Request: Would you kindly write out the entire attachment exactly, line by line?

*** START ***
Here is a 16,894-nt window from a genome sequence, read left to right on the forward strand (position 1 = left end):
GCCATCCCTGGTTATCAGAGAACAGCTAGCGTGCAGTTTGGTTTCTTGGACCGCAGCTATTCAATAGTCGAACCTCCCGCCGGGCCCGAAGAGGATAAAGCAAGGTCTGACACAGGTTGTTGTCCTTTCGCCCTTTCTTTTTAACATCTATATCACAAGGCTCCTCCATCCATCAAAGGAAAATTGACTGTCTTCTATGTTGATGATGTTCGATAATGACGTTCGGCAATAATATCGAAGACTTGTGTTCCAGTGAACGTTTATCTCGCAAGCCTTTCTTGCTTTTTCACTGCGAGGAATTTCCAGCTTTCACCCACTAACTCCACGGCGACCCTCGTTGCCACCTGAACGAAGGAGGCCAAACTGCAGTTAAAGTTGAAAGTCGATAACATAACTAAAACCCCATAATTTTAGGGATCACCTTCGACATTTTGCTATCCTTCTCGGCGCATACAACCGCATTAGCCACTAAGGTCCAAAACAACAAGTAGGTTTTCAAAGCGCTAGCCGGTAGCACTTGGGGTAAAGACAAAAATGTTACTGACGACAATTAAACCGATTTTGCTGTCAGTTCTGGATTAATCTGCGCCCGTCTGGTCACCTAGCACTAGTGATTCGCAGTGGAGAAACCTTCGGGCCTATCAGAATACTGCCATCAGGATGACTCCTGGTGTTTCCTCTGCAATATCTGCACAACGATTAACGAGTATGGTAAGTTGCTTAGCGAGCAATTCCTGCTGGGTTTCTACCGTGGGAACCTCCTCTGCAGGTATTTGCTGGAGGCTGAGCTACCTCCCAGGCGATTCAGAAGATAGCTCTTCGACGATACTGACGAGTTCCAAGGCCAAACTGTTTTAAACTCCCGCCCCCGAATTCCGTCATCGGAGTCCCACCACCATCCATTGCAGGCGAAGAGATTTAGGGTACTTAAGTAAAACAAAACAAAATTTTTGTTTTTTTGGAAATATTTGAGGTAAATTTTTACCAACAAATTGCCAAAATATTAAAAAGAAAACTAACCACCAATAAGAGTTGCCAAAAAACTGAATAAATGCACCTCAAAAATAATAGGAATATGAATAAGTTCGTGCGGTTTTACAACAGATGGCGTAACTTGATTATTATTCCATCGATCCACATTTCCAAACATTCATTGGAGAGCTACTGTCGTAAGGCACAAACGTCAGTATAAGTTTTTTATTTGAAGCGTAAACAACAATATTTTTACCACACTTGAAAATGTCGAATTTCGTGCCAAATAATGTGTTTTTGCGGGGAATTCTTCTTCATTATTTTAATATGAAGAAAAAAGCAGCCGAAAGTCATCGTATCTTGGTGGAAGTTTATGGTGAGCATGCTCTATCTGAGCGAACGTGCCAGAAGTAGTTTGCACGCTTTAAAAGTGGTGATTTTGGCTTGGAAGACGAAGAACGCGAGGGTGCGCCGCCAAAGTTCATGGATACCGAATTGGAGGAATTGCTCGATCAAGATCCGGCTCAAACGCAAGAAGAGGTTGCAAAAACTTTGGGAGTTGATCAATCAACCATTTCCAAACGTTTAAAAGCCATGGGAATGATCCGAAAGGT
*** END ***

Here is a 16,894-nt window from a genome sequence, read left to right on the forward strand (position 1 = left end):
GCCATCCCTGGTTATCAGAGAACAGCTAGCGTGCAGTTTGGTTTCTTGGACCGCAGCTATTCAATAGTCGAACCTCCCGCCGGGCCCGAAGAGGATAAAGCAAGGTCTGACACAGGTTGTTGTCCTTTCGCCCTTTCTTTTTAACATCTATATCACAAGGCTCCTCCATCCATCAAAGGAAAATTGACTGTCTTCTATGTTGATGATGTTCGATAATGACGTTCGGCAATAATATCGAAGACTTGTGTTCCAGTGAACGTTTATCTCGCAAGCCTTTCTTGCTTTTTCACTGCGAGGAATTTCCAGCTTTCACCCACTAACTCCACGGCGACCCTCGTTGCCACCTGAACGAAGGAGGCCAAACTGCAGTTAAAGTTGAAAGTCGATAACATAACTAAAACCCCATAATTTTAGGGATCACCTTCGACATTTTGCTATCCTTCTCGGCGCATACAACCGCATTAGCCACTAAGGTCCAAAACAACAAGTAGGTTTTCAAAGCGCTAGCCGGTAGCACTTGGGGTAAAGACAAAAATGTTACTGACGACAATTAAACCGATTTTGCTGTCAGTTCTGGATTAATCTGCGCCCGTCTGGTCACCTAGCACTAGTGATTCGCAGTGGAGAAACCTTCGGGCCTATCAGAATACTGCCATCAGGATGACTCCTGGTGTTTCCTCTGCAATATCTGCACAACGATTAACGAGTATGGTAAGTTGCTTAGCGAGCAATTCCTGCTGGGTTTCTACCGTGGGAACCTCCTCTGCAGGTATTTGCTGGAGGCTGAGCTACCTCCCAGGCGATTCAGAAGATAGCTCTTCGACGATACTGACGAGTTCCAAGGCCAAACTGTTTTAAACTCCCGCCCCCGAATTCCGTCATCGGAGTCCCACCACCATCCATTGCAGGCGAAGAGATTTAGGGTACTTAAGTAAAACAAAACAAAATTTTTGTTTTTTTGGAAATATTTGAGGTAAATTTTTACCAACAAATTGCCAAAATATTAAAAAGAAAACTAACCACCAATAAGAGTTGCCAAAAAACTGAATAAATGCACCTCAAAAATAATAGGAATATGAATAAGTTCGTGCGGTTTTACAACAGATGGCGTAACTTGATTATTATTCCATCGATCCACATTTCCAAACATTCATTGGAGAGCTACTGTCGTAAGGCACAAACGTCAGTATAAGTTTTTTATTTGAAGCGTAAACAACAATATTTTTACCACACTTGAAAATGTCGAATTTCGTGCCAAATAATGTGTTTTTGCGGGGAATTCTTCTTCATTATTTTAATATGAAGAAAAAAGCAGCCGAAAGTCATCGTATCTTGGTGGAAGTTTATGGTGAGCATGCTCTATCTGAGCGAACGTGCCAGAAGTAGTTTGCACGCTTTAAAAGTGGTGATTTTGGCTTGGAAGACGAAGAACGCGAGGGTGCGCCGCCAAAGTTCATGGATACCGAATTGGAGGAATTGCTCGATCAAGATCCGGCTCAAACGCAAGAAGAGGTTGCAAAAACTTTGGGAGTTGATCAATCAACCATTTCCAAACGTTTAAAAGCCATGGGAATGATCCGAAAGGT